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    Assess risk factors Investigations:

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    Persistent ST segment elevation Thr

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    Mechanism of action GTN works by re

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    Because of the risks of haemorrhage

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    Intrinsic pathway XIIa XIa the acti

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    that the pharmacodynamic response i

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    used with apparent benefit in acute

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    ● Introduction 211 ● Pathophysi

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    The drugs that are most effective i

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    therapeutic plasma concentration ca

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    ● Common dysrhythmias 217 ● Gen

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    BASIC LIFE SUPPORT CARDIOPULMONARY

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    arrest. The electrocardiogram is li

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    should be given to insertion of an

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    Drug interactions Amiodarone potent

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    effect when treating sinus bradycar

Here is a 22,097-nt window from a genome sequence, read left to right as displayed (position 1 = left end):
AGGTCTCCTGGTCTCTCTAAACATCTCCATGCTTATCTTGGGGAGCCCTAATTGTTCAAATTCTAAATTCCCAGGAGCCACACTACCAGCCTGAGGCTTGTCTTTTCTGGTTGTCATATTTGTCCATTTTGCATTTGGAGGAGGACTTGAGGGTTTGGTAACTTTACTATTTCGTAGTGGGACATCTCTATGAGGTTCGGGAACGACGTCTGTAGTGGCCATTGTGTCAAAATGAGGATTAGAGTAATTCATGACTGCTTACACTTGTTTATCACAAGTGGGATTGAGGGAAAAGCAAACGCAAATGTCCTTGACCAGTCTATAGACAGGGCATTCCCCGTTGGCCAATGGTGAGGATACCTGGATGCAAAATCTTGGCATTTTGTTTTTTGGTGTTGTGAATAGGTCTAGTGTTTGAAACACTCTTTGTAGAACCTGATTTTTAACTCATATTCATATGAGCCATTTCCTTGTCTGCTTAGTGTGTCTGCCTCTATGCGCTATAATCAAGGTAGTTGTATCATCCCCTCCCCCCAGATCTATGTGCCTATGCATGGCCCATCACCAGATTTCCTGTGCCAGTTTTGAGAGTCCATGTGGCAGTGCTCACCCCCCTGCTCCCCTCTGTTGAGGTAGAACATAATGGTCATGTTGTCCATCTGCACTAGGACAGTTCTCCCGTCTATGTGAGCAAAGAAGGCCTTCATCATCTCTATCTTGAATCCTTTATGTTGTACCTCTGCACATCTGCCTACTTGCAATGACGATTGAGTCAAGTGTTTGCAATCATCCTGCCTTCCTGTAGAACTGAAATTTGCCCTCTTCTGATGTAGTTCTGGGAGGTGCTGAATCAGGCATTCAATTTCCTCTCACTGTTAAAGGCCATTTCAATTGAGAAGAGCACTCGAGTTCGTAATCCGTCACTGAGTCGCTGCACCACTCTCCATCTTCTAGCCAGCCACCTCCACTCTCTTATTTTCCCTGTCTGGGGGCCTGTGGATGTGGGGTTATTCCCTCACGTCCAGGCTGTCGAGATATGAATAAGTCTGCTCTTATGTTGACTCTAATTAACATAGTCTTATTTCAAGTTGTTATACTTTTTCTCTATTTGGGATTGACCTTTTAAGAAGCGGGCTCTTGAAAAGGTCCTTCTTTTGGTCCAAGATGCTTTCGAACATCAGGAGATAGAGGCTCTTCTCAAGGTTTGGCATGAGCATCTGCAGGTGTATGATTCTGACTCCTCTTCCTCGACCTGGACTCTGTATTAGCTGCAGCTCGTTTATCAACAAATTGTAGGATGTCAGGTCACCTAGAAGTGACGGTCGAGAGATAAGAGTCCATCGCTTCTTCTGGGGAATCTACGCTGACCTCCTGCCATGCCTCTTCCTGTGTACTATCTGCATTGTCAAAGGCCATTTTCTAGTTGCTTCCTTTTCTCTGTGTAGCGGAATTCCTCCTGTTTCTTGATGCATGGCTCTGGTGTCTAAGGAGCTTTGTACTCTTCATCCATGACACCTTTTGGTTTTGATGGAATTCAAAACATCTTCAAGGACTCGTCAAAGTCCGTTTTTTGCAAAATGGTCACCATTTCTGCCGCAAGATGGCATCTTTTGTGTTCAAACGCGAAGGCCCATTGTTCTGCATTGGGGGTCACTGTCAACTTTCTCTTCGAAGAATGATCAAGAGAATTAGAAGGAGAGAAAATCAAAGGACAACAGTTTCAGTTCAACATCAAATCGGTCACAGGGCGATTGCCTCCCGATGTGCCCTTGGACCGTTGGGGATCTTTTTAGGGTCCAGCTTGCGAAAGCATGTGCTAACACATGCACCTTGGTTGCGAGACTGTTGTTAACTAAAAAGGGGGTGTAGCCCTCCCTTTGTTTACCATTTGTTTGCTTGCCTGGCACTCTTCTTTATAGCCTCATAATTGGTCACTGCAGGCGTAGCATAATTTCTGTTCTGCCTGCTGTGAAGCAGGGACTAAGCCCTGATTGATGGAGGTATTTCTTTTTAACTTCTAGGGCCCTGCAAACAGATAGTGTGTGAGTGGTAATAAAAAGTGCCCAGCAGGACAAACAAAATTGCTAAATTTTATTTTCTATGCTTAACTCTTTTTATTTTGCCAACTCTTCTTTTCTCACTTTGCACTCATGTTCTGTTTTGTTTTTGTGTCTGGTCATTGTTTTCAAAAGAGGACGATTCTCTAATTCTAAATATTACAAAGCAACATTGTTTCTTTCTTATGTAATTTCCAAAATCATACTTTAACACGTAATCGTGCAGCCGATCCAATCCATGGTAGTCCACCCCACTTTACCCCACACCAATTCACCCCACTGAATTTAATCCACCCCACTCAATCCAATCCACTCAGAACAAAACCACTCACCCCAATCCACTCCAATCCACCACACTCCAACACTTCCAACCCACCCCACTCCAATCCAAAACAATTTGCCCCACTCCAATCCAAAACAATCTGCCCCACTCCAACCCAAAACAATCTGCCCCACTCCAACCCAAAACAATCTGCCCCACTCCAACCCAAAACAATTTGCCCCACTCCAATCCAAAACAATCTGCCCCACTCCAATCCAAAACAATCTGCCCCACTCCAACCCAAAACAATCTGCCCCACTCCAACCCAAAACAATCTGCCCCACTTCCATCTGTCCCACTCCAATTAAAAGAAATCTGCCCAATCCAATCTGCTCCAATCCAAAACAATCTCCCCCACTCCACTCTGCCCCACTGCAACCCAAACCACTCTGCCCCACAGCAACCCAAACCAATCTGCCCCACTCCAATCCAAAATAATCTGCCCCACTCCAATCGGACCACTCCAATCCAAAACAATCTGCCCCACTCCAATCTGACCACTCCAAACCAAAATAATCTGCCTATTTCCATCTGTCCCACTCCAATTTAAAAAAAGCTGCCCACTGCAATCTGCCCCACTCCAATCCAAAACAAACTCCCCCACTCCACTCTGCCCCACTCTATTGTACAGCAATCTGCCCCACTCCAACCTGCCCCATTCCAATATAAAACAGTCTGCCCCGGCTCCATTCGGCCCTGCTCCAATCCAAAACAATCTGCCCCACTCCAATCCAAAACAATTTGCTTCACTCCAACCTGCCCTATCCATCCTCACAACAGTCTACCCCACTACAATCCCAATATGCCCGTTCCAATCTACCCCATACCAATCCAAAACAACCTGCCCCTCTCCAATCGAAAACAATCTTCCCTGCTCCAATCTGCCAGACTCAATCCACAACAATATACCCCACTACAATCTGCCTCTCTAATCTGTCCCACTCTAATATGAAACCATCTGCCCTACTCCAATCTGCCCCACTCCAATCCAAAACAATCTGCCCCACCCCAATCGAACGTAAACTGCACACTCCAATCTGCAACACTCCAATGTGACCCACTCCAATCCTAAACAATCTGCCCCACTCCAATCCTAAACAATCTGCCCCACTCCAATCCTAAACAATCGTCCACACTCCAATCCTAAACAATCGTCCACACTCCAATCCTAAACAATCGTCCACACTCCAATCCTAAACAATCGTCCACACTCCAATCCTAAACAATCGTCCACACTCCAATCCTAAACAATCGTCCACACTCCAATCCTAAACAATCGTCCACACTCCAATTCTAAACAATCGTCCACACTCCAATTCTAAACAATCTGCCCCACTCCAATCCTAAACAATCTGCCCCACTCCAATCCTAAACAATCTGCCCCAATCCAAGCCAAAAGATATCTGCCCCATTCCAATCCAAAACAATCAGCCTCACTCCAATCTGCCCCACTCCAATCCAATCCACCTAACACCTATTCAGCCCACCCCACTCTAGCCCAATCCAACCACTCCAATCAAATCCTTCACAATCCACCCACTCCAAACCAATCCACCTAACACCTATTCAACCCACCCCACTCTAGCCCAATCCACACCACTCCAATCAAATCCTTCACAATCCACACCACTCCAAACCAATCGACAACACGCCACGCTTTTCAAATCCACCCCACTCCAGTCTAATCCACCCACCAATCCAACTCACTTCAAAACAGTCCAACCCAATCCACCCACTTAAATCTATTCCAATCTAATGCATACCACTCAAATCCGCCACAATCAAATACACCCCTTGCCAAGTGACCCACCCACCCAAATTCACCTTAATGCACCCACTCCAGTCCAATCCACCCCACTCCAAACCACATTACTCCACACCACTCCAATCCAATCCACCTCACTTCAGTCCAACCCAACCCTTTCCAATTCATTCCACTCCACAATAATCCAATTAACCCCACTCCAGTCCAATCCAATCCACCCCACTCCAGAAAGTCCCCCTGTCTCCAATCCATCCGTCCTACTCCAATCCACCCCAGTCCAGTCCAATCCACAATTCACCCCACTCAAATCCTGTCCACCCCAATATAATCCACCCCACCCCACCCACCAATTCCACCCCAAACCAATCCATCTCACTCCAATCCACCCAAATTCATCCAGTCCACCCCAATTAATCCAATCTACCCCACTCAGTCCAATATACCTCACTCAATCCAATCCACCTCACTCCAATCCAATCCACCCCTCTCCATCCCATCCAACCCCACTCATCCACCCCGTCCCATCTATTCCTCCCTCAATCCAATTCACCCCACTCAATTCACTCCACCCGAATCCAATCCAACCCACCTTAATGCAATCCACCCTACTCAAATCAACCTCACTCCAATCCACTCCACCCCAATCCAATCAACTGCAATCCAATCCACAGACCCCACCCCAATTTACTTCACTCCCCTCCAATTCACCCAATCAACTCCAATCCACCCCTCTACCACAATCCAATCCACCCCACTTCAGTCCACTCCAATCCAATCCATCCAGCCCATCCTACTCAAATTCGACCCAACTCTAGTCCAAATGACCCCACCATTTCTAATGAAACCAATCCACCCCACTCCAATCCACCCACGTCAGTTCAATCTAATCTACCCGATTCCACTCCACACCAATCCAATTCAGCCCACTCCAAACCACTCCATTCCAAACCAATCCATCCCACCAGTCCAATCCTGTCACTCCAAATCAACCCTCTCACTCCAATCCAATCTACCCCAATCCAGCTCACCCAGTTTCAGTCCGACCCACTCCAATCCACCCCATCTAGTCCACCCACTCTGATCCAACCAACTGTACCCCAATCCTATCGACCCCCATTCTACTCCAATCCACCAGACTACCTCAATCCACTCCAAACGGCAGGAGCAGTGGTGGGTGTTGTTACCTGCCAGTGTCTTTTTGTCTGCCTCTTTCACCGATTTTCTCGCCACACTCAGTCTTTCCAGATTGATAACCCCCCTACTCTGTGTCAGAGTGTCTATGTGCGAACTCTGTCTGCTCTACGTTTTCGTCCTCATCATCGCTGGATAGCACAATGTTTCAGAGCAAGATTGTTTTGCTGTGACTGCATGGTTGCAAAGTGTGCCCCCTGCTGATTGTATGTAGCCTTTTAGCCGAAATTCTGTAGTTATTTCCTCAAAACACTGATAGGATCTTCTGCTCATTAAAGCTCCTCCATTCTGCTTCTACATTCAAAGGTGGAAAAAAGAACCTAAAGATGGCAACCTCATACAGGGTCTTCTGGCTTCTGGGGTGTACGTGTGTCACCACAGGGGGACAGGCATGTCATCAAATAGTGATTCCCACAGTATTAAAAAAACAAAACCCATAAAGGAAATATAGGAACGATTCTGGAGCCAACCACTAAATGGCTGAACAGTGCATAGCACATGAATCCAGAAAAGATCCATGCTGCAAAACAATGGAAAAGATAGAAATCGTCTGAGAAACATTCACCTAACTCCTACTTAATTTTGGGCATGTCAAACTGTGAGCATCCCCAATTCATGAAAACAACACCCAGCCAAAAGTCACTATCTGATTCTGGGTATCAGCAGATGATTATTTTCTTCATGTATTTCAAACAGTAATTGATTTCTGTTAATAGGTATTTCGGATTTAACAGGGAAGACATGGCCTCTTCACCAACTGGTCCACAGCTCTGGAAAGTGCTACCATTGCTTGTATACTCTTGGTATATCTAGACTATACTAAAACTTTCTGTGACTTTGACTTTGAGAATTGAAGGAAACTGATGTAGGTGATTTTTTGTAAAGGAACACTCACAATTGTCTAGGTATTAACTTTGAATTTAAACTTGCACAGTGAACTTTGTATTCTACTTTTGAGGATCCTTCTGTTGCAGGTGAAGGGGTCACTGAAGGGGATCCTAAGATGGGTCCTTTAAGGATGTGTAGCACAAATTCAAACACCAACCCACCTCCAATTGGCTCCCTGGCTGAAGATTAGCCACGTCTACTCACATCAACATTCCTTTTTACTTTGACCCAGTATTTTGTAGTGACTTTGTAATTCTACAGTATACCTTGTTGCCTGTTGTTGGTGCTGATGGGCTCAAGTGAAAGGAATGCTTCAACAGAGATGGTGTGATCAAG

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    Case history A 24-year-old medical

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    PART V THE RESPIRATORY SYSTEM

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    CHAPTER 33 THERAPY OF ASTHMA, CHRON

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    STEP 5: CONTINUOUS OR FREQUENT USE

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    Adenylyl cyclase Table 33.1: Compar

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    Drug interactions Although synergis

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    use in asthma has declined consider

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    α 1-antitrypsin deficiency, neutro

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    PART VI THE ALIMENTARY SYSTEM

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    ● Peptic ulceration 247 ● Oesop

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    PEPTIC ULCERATION 249 • With rega

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    Ranitidine has a similar profile of

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    Vestibular stimulation ? via cerebe

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    cortical centres affecting vomiting

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    • in hepatocellular failure to re

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    Ciprofloxacin is occasionally used

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    withdrawal), small doses of benzodi

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    Table 34.7: Dose-independent hepato